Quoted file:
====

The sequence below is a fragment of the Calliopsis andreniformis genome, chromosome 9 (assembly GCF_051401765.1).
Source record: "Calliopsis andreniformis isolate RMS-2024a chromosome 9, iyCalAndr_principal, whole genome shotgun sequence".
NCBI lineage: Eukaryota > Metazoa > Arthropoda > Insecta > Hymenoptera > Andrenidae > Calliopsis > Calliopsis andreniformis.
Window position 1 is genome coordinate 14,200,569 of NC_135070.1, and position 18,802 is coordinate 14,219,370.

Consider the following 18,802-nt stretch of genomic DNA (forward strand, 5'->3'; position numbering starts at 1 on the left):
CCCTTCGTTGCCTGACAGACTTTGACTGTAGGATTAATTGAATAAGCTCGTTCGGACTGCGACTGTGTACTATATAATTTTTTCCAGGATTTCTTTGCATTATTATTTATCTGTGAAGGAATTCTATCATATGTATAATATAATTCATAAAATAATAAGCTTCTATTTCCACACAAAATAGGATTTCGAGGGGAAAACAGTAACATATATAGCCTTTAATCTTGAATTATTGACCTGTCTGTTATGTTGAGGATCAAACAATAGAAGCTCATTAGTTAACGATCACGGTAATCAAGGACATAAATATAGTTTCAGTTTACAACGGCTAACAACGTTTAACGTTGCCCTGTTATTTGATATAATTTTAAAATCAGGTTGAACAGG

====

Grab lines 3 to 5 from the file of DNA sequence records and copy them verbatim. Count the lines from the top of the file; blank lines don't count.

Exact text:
NCBI lineage: Eukaryota > Metazoa > Arthropoda > Insecta > Hymenoptera > Andrenidae > Calliopsis > Calliopsis andreniformis.
Window position 1 is genome coordinate 14,200,569 of NC_135070.1, and position 18,802 is coordinate 14,219,370.

Consider the following 18,802-nt stretch of genomic DNA (forward strand, 5'->3'; position numbering starts at 1 on the left):